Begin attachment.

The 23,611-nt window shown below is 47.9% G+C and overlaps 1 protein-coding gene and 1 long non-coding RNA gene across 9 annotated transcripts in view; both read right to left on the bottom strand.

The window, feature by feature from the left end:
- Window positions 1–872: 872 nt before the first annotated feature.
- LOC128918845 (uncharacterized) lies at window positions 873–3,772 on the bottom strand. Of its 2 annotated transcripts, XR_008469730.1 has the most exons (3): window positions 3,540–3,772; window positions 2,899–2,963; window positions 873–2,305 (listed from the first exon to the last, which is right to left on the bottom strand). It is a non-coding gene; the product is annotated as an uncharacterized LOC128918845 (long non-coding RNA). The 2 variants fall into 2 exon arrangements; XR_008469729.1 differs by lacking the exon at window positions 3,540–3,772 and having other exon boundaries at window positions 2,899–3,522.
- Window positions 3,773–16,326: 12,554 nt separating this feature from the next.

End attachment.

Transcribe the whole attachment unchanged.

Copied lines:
The 23,611-nt window shown below is 47.9% G+C and overlaps 1 protein-coding gene and 1 long non-coding RNA gene across 9 annotated transcripts in view; both read right to left on the bottom strand.

The window, feature by feature from the left end:
- Window positions 1–872: 872 nt before the first annotated feature.
- LOC128918845 (uncharacterized) lies at window positions 873–3,772 on the bottom strand. Of its 2 annotated transcripts, XR_008469730.1 has the most exons (3): window positions 3,540–3,772; window positions 2,899–2,963; window positions 873–2,305 (listed from the first exon to the last, which is right to left on the bottom strand). It is a non-coding gene; the product is annotated as an uncharacterized LOC128918845 (long non-coding RNA). The 2 variants fall into 2 exon arrangements; XR_008469729.1 differs by lacking the exon at window positions 3,540–3,772 and having other exon boundaries at window positions 2,899–3,522.
- Window positions 3,773–16,326: 12,554 nt separating this feature from the next.